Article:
7) P463 : Speaking of perversion Freud says: ‘It is brought into relation with the child’s incestuous object-love’ with its Œdipus-complex. It first comes into prominence in the sphere of this complex, and after the complex has broken down it remains over, often quite by itself, the inheritor of its charge of libido, and weighed down by the sense of guilt that was attached to it’. : ‘A Child is being Beaten.’ Collected Papers, Vol II p187 : p178 of PFL Volume 10 On Psychopathology : A Child is being Beaten ( A contribution to the study of the origin of sexual perversions) : 1919 : [p2859] The most obvious result of such a discussion is its application to the origin of the perversions. The view which brought into the foreground in this connection the constitutional reinforcement or premature growth of a single sexual component is not shaken, indeed; but it is seen not to comprise the whole truth. The perversion is no longer an isolated fact in the child’s sexual life, but falls into its place among the typical, not to say normal, processes of development which are familiar to us. It is brought into relation with the child’s incestuous love-object, with its Oedipus complex. It first comes into prominence in the sphere of this complex, and after the complex has broken down it remains over, often quite by itself, the inheritor of the charge of libido from that complex and weighed down by the sense of guilt that was attached to it. The abnormal sexual constitution, finally, has shown its strength by forcing the Oedipus complex into a particular direction, and by compelling it to leave an unusual residue behind.

8) P467 : In his paper ‘Some Psychological Consequences of the Anatomical Distinction between the Sexes’ Freud says: ‘but we shall, of course, willingly agree that the majority of men are also far behind the masculine ideal and that all human individuals, as a result of their bisexual disposition and of cross-inheritance, combine in themselves both masculine and, feminine characteristics, so that pure masculinity and femininity remain theoretical constructions of uncertain content ‘.  : p342 of PFL, Volume 7 On Sexuality : Some Psychical Consequences of the Anatomical Distinction between the Sexes.: 1925 or IJP, Vol. VIII, P. 138. : Quote from James Strachey’s translation: We must not allow ourselves to be deflected from such conclusions by the denials of the feminists, who are anxious to force us to regard the two sexes as completely equal in position and worth; but we shall, of course, willingly agree that the majority of men are also far behind the masculine ideal and that all human individuals, as a result of their bisexual disposition and of cross-inheritance, combine in themselves both masculine and feminine characteristics, so that pure masculinity and femininity remain theoretical constructions of uncertain content.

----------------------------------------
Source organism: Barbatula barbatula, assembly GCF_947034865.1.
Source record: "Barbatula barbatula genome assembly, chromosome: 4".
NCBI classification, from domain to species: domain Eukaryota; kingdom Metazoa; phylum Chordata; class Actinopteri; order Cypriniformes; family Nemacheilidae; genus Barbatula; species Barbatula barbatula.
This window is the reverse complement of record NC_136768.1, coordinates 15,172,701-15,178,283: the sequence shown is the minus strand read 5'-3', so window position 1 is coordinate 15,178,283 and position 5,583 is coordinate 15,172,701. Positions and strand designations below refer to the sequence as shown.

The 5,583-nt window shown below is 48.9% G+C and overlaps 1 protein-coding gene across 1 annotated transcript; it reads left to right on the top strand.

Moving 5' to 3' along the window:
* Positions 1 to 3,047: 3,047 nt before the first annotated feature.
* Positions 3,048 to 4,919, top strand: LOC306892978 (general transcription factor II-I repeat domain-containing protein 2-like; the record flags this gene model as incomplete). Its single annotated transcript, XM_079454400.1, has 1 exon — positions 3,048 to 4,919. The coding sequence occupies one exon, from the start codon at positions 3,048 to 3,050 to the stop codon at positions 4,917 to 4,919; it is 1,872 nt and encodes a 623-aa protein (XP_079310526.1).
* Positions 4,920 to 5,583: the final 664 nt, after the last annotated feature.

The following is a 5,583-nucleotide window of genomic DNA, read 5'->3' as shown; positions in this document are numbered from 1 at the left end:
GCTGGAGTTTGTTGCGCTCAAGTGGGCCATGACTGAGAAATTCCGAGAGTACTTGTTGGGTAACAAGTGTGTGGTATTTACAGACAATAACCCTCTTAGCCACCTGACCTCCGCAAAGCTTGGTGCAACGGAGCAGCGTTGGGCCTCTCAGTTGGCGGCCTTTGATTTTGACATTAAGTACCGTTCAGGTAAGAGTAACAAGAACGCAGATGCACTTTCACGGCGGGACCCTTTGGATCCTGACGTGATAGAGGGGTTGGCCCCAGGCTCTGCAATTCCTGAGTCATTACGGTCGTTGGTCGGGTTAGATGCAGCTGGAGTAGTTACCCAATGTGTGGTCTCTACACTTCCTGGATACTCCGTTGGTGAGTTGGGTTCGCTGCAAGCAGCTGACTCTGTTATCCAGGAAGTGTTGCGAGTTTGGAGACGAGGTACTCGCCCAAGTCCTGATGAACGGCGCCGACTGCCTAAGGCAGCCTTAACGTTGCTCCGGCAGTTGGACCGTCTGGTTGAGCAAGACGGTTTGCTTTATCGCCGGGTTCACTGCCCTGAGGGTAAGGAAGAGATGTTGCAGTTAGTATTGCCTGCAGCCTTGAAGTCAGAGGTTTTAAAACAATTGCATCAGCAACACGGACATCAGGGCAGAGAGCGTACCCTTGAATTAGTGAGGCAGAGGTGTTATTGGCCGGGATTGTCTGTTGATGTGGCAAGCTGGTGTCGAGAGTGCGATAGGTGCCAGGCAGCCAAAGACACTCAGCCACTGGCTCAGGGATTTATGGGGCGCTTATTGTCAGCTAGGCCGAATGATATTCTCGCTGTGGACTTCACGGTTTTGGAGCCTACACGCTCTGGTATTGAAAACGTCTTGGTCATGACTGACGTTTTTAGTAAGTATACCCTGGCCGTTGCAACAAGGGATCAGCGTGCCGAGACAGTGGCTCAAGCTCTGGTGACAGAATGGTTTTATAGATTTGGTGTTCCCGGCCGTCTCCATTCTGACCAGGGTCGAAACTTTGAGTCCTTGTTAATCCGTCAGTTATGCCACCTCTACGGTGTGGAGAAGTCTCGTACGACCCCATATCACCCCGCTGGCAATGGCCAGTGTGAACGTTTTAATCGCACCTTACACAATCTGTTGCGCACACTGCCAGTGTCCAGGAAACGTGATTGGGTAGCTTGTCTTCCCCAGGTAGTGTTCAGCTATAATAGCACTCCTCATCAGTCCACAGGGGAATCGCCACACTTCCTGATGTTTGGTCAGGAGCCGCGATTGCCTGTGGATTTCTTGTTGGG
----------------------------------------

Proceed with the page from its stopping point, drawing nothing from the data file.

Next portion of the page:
9) P488 : In this connection I recall Freud’s words: ‘After a woman has become aware of the wound to her narcissism, she develops, like a scar, a sense of inferiority, When she has passed beyond her first attempt at explaining her lack of a penis as being a punishment personal to herself and has that that sex character is a universal one, she begins to share the contempt felt by men for a sex which is lesser in so important a respect, and, so far at least as maintaining this judgement is concerned, she clings obstinately to being like a man.” : p337 of PFL, Volume 7 On Sexuality : Some Psychological Consequences of the Anatomical Distinction between the Sexes.: 1925 or IJP, Vol. VIII, P. 138. : Quote from James Strachey’s translation: After a woman has become aware of the wound to her narcissism, she develops, like a scar, a sense of inferiority. When she has passed beyond a punishment personal to herself and has realized that that sexual character is a universal one, who begins to share the contempt felt by men for a sex which is the lesser in so important a respect, and, at least in holding that opinion, insists on being like a man.

Other references

P458 : Eisler, A Man’s Unconscious Phantasy of Pregnancy in the Guise of Traumatic Hysteria.’ This Journal, Vol. lI, 1921, p. 235. : Availability given here : A Man’s Unconscious Phantasy of Pregnancy in the Guise of Traumatic Hysteria—A Clinical Contribution to Anal Erotism : 1921 : Michael Josef Eisler or here :

[i] See Analysis of a single dream : 1936 [1937] : Ella Sharpe :Availability given here

Other texts referring to ‘Little Hans’ here